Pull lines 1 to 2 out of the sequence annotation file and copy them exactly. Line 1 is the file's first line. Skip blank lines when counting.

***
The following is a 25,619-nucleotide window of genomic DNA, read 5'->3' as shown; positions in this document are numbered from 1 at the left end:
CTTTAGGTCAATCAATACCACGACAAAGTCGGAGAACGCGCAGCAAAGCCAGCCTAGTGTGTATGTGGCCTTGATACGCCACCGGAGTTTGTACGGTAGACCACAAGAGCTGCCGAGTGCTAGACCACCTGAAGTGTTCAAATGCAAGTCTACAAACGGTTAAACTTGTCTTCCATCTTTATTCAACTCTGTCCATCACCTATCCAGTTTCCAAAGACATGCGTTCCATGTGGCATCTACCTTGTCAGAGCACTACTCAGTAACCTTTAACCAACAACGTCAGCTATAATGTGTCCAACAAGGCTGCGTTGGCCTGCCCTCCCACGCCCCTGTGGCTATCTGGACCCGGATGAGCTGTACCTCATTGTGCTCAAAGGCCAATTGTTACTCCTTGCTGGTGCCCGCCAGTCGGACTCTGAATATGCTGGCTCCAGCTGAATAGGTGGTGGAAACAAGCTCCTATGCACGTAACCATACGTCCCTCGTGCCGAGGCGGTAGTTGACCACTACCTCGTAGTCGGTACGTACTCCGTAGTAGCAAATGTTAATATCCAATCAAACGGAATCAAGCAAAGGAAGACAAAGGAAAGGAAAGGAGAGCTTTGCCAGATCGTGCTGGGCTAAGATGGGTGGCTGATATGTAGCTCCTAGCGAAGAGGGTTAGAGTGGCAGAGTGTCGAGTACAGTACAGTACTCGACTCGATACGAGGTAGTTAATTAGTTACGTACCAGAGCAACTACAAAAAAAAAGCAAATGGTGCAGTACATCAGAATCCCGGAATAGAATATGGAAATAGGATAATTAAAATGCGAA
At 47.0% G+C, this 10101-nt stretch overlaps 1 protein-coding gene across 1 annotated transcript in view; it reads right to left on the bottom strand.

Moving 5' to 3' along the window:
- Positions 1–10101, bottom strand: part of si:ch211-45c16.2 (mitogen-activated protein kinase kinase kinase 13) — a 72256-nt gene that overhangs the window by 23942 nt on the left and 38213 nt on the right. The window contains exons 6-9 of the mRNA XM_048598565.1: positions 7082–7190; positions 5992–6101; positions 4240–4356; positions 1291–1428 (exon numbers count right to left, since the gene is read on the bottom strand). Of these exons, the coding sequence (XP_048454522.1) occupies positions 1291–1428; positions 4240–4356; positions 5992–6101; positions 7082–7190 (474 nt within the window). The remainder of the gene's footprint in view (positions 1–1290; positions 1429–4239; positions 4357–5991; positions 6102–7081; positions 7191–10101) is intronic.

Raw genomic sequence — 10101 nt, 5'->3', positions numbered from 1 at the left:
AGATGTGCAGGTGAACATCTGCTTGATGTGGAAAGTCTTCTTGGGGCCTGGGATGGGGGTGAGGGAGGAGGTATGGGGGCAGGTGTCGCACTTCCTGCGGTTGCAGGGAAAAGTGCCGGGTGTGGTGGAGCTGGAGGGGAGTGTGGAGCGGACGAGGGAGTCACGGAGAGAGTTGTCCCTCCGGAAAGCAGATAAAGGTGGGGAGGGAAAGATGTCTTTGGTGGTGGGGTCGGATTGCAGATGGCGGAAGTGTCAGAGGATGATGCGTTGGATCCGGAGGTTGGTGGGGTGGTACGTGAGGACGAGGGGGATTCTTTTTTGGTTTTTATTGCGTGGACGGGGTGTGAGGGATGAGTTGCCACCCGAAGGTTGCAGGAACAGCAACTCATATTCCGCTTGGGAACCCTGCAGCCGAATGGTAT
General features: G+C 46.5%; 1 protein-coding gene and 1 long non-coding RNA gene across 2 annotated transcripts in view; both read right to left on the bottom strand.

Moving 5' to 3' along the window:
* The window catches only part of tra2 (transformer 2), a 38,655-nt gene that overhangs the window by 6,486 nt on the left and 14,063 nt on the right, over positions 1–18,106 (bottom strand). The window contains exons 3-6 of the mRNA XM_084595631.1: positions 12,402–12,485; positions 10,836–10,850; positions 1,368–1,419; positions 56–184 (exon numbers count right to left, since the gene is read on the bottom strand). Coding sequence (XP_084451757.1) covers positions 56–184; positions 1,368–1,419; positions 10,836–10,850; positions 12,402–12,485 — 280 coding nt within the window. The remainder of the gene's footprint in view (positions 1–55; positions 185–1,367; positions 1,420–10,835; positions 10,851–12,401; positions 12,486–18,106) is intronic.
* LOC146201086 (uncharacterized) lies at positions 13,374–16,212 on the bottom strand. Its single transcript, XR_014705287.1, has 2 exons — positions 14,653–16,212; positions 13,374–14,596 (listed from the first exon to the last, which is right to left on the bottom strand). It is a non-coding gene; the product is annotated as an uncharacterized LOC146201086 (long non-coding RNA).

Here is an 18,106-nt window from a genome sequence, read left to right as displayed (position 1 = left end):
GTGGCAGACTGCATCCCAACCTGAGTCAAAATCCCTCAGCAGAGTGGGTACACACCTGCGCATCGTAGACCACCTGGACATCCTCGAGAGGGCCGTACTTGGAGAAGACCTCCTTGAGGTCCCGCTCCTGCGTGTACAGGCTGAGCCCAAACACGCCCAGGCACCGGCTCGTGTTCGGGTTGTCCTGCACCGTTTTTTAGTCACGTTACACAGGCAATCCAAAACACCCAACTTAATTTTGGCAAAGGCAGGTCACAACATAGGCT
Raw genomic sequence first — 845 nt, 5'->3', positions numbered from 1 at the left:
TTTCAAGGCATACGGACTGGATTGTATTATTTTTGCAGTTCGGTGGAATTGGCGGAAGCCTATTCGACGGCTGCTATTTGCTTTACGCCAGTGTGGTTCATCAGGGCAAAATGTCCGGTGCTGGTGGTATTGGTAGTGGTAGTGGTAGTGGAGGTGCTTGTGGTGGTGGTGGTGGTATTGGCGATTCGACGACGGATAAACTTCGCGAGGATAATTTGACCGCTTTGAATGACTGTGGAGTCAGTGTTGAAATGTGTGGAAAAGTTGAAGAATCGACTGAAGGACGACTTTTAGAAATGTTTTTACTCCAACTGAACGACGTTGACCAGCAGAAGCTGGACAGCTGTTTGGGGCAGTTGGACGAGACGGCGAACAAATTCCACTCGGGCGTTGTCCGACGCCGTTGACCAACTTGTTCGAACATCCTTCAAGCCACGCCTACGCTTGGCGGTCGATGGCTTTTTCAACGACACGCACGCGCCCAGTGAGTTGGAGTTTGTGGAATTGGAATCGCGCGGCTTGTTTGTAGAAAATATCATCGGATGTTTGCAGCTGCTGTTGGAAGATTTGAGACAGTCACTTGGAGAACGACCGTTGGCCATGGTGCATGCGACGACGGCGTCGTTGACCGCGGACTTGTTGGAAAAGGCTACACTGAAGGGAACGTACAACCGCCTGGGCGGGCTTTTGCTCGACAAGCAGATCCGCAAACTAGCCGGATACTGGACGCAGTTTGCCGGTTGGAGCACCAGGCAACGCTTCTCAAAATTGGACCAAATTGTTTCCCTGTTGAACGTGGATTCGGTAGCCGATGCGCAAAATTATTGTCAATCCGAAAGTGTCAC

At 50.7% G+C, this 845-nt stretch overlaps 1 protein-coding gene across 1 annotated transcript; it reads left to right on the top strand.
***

The following is a 25,619-nucleotide window of genomic DNA, read 5'->3' as shown; positions in this document are numbered from 1 at the left end:
CTTTAGGTCAATCAATACCACGACAAAGTCGGAGAACGCGCAGCAAAGCCAGCCTAGTGTGTATGTGGCCTTGATACGCCACCGGAGTTTGTACGGTAGACCACAAGAGCTGCCGAGTGCTAGACCACCTGAAGTGTTCAAATGCAAGTCTACAAACGGTTAAACTTGTCTTCCATCTTTATTCAACTCTGTCCATCACCTATCCAGTTTCCAAAGACATGCGTTCCATGTGGCATCTACCTTGTCAGAGCACTACTCAGTAACCTTTAACCAACAACGTCAGCTATAATGTGTCCAACAAGGCTGCGTTGGCCTGCCCTCCCACGCCCCTGTGGCTATCTGGACCCGGATGAGCTGTACCTCATTGTGCTCAAAGGCCAATTGTTACTCCTTGCTGGTGCCCGCCAGTCGGACTCTGAATATGCTGGCTCCAGCTGAATAGGTGGTGGAAACAAGCTCCTATGCACGTAACCATACGTCCCTCGTGCCGAGGCGGTAGTTGACCACTACCTCGTAGTCGGTACGTACTCCGTAGTAGCAAATGTTAATATCCAATCAAACGGAATCAAGCAAAGGAAGACAAAGGAAAGGAAAGGAGAGCTTTGCCAGATCGTGCTGGGCTAAGATGGGTGGCTGATATGTAGCTCCTAGCGAAGAGGGTTAGAGTGGCAGAGTGTCGAGTACAGTACAGTACTCGACTCGATACGAGGTAGTTAATTAGTTACGTACCAGAGCAACTACAAAAAAAAAGCAAATGGTGCAGTACATCAGAATCCCGGAATAGAATATGGAAATAGGATAATTAAAATGCGAA